CS210 Lab: Computational Complexity and Performance Measurement

Prelab Questions:

For a review of relevant topics click here.

Lab Exercise:

Click the little computer above for a detailed description.
In the exercise, the students can add the library, which has been created in this lab, to existing code to test the runtime of three different search algorithms and three different sorting algorithms.

1. Computational Complexity and Performance Measurement

A routine's performance can be judged in many ways. In CS210, you have been/will be learning Big O. The idea is that you can estimate the routine's projected execution times as a function of the number of data items (N) that it manipulates as it performs its task. The results are estimates of the form O(N), O(LogN) and so on.

Big O allows us to group routines based on their projected performance under different conditions (best case, worst case, etc). Remember that Big O is only an estimate. It does not take into account factors specific to a particular environment, such the specific implementation, the type of computer system we are using, and the data that we are processing.

To determine how well or poorly a routine will perform in a particular environment, we need to evaluate the routine in that environment.

In "Part 1" of the laboratory exercise, you will measure the performance of three search routines:

• binarySearch()
• linearSearch()
• unknownSearch()
The first two search routines were discussed in CS115. For a review, click here

In summary, for the binary search, you are given a sorted array. The idea is to divide the array into two equal parts and narrow down the range of the array to be searched either to the low part of the array or high part of the array. We will continue narrowing down the range until the value is located, or until we realize that the value searched for is not in the array.

The linear search is also known as the sequential search. The idea is start with the first element, and sequentially search through the array until we find a match.

Before we can measure the performance of these routines, we must first develop a set of tools that allow us to measure the execution time.

The general approach will be the following:

• Get the current system time (startTime)
• Execute the routine
• Get the current system time (stopTime)
• Calculate the routine's execution time=stopTime-startTime
If the routine executes very rapidly, then the difference between startTime and stopTime may be too small for your computer system to measure. If that is the case, we can execute the routine several times (say n) and then divide the resulting time by the number of repetitions (n) as follows:
• Get the current system time (startTime)
• Execute the routine n times
• Get the current system time (stopTime)
• Calculate the routine's execution time = (stopTime-startTime)/n
To capture the startTime and stopTime, we will use a class called Timer which has the following member functions:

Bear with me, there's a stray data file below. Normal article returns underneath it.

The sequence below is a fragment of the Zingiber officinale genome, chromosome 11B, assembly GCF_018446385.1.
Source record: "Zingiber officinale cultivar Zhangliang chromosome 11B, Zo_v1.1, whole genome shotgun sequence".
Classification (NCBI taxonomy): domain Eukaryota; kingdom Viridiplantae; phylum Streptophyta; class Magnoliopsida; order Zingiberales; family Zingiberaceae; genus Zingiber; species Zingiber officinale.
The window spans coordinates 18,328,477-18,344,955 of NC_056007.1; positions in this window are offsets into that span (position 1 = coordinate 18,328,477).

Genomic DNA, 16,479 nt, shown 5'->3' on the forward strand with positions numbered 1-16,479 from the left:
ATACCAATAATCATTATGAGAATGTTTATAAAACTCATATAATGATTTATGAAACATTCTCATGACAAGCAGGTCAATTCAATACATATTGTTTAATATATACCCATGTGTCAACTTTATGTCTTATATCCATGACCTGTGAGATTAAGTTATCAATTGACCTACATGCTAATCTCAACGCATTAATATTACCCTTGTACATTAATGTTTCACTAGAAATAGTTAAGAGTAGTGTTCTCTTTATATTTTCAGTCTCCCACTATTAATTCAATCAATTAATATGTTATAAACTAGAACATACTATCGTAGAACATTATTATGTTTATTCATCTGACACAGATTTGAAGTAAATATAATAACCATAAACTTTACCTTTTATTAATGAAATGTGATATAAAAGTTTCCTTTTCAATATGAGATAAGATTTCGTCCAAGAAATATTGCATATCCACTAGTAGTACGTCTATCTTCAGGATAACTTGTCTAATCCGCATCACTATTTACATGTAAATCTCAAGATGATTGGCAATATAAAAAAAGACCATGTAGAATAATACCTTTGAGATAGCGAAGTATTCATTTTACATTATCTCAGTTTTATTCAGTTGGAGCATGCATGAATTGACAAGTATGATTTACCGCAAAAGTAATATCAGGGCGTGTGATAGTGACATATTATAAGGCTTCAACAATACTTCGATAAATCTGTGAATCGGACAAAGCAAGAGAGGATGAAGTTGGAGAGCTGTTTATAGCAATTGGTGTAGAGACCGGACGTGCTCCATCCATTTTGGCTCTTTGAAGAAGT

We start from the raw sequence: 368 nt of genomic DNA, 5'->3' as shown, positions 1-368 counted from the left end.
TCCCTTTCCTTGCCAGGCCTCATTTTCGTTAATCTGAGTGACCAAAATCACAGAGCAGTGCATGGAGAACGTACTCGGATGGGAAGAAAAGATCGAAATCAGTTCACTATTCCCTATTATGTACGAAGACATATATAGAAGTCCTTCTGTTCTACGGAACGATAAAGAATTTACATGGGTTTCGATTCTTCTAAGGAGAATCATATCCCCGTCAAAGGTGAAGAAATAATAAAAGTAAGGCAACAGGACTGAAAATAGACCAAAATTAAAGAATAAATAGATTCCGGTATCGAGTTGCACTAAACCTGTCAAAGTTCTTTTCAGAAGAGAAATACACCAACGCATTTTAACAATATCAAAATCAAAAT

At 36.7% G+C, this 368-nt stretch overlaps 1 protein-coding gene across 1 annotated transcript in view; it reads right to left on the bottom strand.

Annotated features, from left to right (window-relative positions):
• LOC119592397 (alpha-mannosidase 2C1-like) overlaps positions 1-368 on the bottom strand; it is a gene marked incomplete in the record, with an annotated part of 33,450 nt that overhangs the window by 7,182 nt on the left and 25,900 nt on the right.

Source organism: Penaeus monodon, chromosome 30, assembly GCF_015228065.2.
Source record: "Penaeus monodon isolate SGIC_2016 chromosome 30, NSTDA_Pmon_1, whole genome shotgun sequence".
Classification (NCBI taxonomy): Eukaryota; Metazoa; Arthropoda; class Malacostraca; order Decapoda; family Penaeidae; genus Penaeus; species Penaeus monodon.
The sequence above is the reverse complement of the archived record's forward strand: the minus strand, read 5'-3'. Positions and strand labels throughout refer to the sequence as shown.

• start()
• stop()
• getElapsedTime()
To add some complexity to this lab, we will turn this Timer class into a library and use this library for the lab exercise at the end.

2. Creating a Library and Using it

Our first step will be to download the Timer class and a sample program just to try it out

Transfer three files to your local PC. Get the files from ftp://ftp.cs.uregina.ca/pub/class/210/ftp/Library

The three files are :

 complexity.cpp: This is the main program. timer.cpp: This is the implementation of the Timer module.  It can be compiled into a library once it is bug-free. timer.h: This is the header file of the Timer module

Store the three files where you can easily find them.

2.2 Compile the C++ programs

Using the procedures discussed in Lab 1 do the following:
• create a new project called labtst
• add the three files to this project
• build and execute this project
Let's have a look at this code:
• timer.h and timer.cpp are useful for calculating running time measurements. Because we may want to use the class Timer over and over again, we may want to put it in a library.

Our second step will be to create a library

2.3 What is a library?

A library is a collection of object files - .obj files similar to the .o files you saw in Unix. Object files can contain individual functions, collections of functions or an entire class implementation. Each object file is stored individually. When your program references a function or class contained in a library, it links the object it belongs to and adds its code to your program. This way you can have one big file to store related things but only the pieces that you actually use in your program are added to the executable file.

2.4 What are header files?

Each function or class defined in the C or C++ standard library has a header file associated with it. The header files that relate to the functions that you use in your programs should be included (using #include) in your program.
There are two reasons for this:

1. to get the data types that work with many functions or classes in the standard library. Your program must have access to these data types that are defined in the header file related to each function or class
2. to obtain the prototypes for the standard library functions

Interestingly one library may have more than one header file.

2.5 Why create your own Library

Libraries can be regarded as pre-compiled functions or classes that do not need to be re-compiled if other parts of your project change. If you have a "bug-free" module (a piece of self-contained code) that could be reused with other projects, you can compile this module to a library. After you link this library to your new project, you will then be able to use any of the functions or classes in this library as if they are defined locally in your project. One major advantage is that the functions or classes in the library will not be recompiled, which saves time compiling your entire project.

In our example, "timer" is a perfect candidate: it does not contain any bugs and we can use it again in other projects.